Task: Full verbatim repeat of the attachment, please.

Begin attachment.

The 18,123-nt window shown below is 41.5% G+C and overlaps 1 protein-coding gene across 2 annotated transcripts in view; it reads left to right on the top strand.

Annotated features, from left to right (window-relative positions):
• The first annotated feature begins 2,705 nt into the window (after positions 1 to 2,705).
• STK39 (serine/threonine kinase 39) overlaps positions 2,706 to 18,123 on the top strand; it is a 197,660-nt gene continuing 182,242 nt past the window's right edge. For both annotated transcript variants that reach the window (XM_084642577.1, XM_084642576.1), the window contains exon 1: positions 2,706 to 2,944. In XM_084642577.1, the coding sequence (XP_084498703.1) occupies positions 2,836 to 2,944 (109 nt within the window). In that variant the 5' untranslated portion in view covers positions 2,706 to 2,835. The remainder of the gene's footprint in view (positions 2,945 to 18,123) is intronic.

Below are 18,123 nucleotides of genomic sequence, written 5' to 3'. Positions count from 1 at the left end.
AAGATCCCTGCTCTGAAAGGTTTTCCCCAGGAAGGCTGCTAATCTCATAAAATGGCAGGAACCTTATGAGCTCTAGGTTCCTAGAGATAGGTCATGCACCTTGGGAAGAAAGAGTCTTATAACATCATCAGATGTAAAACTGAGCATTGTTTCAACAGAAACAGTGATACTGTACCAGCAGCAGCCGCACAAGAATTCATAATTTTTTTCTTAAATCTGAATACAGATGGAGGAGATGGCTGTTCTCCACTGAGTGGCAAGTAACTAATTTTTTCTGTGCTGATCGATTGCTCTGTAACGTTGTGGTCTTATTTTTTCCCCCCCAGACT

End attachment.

The 18,123-nt window shown below is 41.5% G+C and overlaps 1 protein-coding gene across 2 annotated transcripts in view; it reads left to right on the top strand.

Annotated features, from left to right (window-relative positions):
• The first annotated feature begins 2,705 nt into the window (after positions 1 to 2,705).
• STK39 (serine/threonine kinase 39) overlaps positions 2,706 to 18,123 on the top strand; it is a 197,660-nt gene continuing 182,242 nt past the window's right edge. For both annotated transcript variants that reach the window (XM_084642577.1, XM_084642576.1), the window contains exon 1: positions 2,706 to 2,944. In XM_084642577.1, the coding sequence (XP_084498703.1) occupies positions 2,836 to 2,944 (109 nt within the window). In that variant the 5' untranslated portion in view covers positions 2,706 to 2,835. The remainder of the gene's footprint in view (positions 2,945 to 18,123) is intronic.

Below are 18,123 nucleotides of genomic sequence, written 5' to 3'. Positions count from 1 at the left end.
AAGATCCCTGCTCTGAAAGGTTTTCCCCAGGAAGGCTGCTAATCTCATAAAATGGCAGGAACCTTATGAGCTCTAGGTTCCTAGAGATAGGTCATGCACCTTGGGAAGAAAGAGTCTTATAACATCATCAGATGTAAAACTGAGCATTGTTTCAACAGAAACAGTGATACTGTACCAGCAGCAGCCGCACAAGAATTCATAATTTTTTTCTTAAATCTGAATACAGATGGAGGAGATGGCTGTTCTCCACTGAGTGGCAAGTAACTAATTTTTTCTGTGCTGATCGATTGCTCTGTAACGTTGTGGTCTTATTTTTTCCCCCCCAGACT